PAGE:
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Article: 12-Month naturalistic outcomes of depressive disorders in Hong Kong's primary care

Title12-Month naturalistic outcomes of depressive disorders in Hong Kong's primary care
Authors
KeywordsChinese
Cohort study
Depressive disorders
Hong Kong
Primary care
Issue Date2015
PublisherOxford University Press. The Journal's web site is located at http://fampra.oxfordjournals.org/
Citation
Family Practice, 2015, v. 32 n. 3, p. 288-296 How to Cite?
AbstractBackground. In Asia, the role of primary care physicians (PCPs) in mental health delivery is not clearly defined and what happens to patients following a depressive episode remains poorly understood. Objective. To examine the 12-month naturalistic outcomes of depression in primary care and the impact of PCP identification. Methods. A cohort study was conducted. A total of 10179 adults were consecutively recruited from the waiting rooms of 59 PCPs across Hong Kong to complete a survey which screened for depression. Blinded doctors provided data on their diagnosis and management; 539 screened-positive and 3819 screened-negative subjects consented to telephone follow-up at 3, 6 and 12 months. Study instruments included Patient Health Questionnaire-9, Centre for Epidemiologic Studies Depression Scale 20 and Short-Form Health Survey Version 2.0 (SF-12v2) and self-reported mental health and primary care service use. Results. 12-month remission rate was 60.31%. PCP detection had no association with remission. Identified patients had poorer health-related quality of life (HRQOL) at baseline but a faster rate of recovery in SF-12v2 mental component scores. PCP detection was associated with greater mental health service use at 12, 26 and 52 weeks, while GP consultation rates were only increased at 12 weeks. Conclusions. Over 1 year, ~60% of depressed patients experience symptom resolution, while 40% continue to suffer a chronic or remitting course of illness. Identification of depression by a PCP does not appear to affect remission of mood symptoms at 12 months, but is associated with a faster rate of recovery of HRQOL. PCP detection raises GP consultation rates temporarily however appears to enable more patients to access mental health services over 12 months.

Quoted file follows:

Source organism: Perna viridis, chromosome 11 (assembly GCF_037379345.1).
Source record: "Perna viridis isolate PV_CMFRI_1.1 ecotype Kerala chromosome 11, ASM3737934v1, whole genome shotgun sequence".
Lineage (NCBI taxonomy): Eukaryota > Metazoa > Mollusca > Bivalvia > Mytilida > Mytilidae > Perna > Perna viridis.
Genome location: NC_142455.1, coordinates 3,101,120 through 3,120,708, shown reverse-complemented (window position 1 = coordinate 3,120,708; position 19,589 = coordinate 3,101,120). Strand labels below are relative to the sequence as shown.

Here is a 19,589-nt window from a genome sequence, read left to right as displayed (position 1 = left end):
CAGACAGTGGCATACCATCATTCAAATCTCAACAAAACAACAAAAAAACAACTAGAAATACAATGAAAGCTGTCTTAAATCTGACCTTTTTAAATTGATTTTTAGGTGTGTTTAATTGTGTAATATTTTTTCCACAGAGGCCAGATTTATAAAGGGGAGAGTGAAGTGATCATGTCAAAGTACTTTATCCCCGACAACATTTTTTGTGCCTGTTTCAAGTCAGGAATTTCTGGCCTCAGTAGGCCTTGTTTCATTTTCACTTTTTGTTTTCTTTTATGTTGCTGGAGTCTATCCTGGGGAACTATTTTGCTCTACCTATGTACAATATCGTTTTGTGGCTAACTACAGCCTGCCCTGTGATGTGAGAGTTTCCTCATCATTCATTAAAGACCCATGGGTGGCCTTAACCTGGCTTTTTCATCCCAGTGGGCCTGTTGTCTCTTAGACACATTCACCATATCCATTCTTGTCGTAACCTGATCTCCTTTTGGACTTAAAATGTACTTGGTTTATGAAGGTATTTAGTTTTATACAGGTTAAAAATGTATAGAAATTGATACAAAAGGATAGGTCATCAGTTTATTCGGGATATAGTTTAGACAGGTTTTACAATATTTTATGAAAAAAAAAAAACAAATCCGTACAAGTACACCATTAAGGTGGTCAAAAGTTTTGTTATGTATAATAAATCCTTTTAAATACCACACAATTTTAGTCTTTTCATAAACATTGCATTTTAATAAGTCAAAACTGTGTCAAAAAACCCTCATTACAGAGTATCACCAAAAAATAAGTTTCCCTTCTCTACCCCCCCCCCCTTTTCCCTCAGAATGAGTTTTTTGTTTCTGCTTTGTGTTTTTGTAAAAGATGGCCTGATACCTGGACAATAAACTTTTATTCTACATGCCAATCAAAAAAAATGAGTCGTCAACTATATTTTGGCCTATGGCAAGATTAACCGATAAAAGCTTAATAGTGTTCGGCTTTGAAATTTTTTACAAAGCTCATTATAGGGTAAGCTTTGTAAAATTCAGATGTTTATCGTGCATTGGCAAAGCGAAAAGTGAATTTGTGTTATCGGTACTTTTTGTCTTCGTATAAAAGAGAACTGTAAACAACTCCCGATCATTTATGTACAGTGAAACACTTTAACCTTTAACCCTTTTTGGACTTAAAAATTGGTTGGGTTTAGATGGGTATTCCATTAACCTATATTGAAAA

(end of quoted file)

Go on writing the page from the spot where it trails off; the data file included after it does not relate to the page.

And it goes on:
Persistent Identifierhttp://hdl.handle.net/10722/214286
ISSN
2017 Impact Factor: 1.675
2015 SCImago Journal Rankings: 1.048
PubMed Central ID
ISI Accession Number ID

 

DC FieldValueLanguage
dc.contributor.authorChin, WY-
dc.contributor.authorChan, TY-
dc.contributor.authorLam, CLK-
dc.contributor.authorWan, YF-
dc.contributor.authorLam, TP-
dc.date.accessioned2015-08-21T11:09:26Z-
dc.date.available2015-08-21T11:09:26Z-
dc.date.issued2015-
dc.identifier.citationFamily Practice, 2015, v. 32 n. 3, p. 288-296-
dc.identifier.issn0263-2136-
dc.identifier.urihttp://hdl.handle.net/10722/214286-